Merlion Park

The Merlion is a mythical creature with the head of a lion and the body of a fish, that is used as a mascot and national personification of Singapore. The choice of the Merlion as a symbol for Singapore has its roots in history. The Merlion commemorates the ancient name and the legend taken from the ‘Malay Annals’ (literacy and historical work from the 15th or 16th century) explaining how Singapore received its present name.
In ancient times, Singapore was known as Temasek which is Javanese for the sea. It was then, as it is today, a center of trade. At the end of the 4th century A.D., Temasek was destroyed by the Siamese, according to some historians, but by the Javanese according to others. As recorded in the legend in the Malay Annals, Prince Nila Utama of the Sri Vijaya empire rediscovered the island later in the 11th century A.D. Upon his landing on the island, he saw a strange beast moving very swiftly and was later told it was a lion, thus he named the island Singapura which is a Sanskirt word for Lion (Singa) City (Pura). The Merlion, with its fish-like body riding the waves of the sea, is symbolic of the ancient city of Temasek. At the same time, its majestic head recalls the legend of the discovery of Singapore by Prince Nila Utama.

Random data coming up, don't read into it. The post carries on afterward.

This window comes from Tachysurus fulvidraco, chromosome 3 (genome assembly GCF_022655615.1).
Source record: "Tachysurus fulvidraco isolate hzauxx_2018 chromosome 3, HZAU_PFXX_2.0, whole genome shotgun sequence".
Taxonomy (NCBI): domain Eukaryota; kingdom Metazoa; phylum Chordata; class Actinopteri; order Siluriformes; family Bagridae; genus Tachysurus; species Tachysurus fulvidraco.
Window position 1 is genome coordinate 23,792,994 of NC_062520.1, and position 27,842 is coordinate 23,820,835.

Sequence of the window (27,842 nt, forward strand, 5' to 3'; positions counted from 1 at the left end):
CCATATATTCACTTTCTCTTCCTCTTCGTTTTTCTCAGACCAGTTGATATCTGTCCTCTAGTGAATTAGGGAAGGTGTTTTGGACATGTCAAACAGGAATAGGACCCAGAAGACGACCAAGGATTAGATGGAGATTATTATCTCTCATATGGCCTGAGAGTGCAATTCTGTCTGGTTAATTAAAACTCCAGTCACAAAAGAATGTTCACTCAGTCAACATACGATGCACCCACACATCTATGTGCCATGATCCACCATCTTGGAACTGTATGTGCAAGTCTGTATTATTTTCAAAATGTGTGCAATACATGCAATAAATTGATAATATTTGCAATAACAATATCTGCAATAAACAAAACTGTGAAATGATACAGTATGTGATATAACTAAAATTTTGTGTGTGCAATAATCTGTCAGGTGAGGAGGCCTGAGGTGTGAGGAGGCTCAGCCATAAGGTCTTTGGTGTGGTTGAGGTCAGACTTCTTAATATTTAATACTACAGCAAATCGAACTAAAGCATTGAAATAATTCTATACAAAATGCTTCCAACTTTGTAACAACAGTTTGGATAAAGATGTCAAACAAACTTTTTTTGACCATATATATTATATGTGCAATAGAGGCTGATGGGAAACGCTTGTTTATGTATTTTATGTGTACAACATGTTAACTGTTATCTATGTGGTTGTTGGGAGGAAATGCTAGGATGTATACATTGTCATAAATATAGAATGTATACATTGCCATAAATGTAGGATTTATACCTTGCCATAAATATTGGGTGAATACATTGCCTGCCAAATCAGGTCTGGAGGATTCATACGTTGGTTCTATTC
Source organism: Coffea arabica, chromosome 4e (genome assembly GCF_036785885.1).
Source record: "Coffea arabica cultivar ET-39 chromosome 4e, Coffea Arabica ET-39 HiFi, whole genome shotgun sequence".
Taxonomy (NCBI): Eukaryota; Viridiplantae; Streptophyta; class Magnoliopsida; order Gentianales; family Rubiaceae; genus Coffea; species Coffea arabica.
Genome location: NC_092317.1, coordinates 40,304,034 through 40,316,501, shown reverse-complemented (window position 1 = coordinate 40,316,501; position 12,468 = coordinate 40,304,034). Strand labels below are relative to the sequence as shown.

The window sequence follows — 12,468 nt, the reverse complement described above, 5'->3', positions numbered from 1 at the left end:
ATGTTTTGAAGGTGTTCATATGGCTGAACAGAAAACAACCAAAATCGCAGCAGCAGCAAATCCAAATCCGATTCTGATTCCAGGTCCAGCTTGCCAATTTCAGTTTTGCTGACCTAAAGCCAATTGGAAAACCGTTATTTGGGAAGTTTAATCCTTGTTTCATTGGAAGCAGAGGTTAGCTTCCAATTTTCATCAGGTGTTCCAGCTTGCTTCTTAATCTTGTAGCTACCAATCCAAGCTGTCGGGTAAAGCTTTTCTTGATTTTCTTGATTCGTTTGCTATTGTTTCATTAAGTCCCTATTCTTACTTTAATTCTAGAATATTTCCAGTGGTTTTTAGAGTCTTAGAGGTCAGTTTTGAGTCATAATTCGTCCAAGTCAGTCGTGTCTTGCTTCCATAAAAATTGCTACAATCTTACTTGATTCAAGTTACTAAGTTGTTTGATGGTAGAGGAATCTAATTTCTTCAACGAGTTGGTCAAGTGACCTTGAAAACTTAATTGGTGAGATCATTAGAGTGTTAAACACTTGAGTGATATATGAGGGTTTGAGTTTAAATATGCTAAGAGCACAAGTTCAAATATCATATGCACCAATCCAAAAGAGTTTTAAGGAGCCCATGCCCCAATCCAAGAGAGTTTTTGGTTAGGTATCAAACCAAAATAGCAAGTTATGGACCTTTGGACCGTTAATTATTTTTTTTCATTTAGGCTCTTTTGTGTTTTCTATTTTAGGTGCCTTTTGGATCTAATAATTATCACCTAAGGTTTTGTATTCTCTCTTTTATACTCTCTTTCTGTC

Only five Merlions in Singapore are recognised by Singapore Tourism Board
• The 8.6-metre tall original statue at Merlion Park
• The 2-metre tall cub standing behind the original statue
• The 37-metre gigantic replica with The Mouth Gallery Viewing Deck on the ninth storey and another viewing gallery on its head at Sentosa Island
• The 3-metre tall glazed polymarble statue at Tourism Court
• The 3-metre tall polymarble statue placed at Mount Faber’s Faber Point
In addition, a recognised Merlion statue is found at the Merlion Restaurant in Cupertino in California, USA

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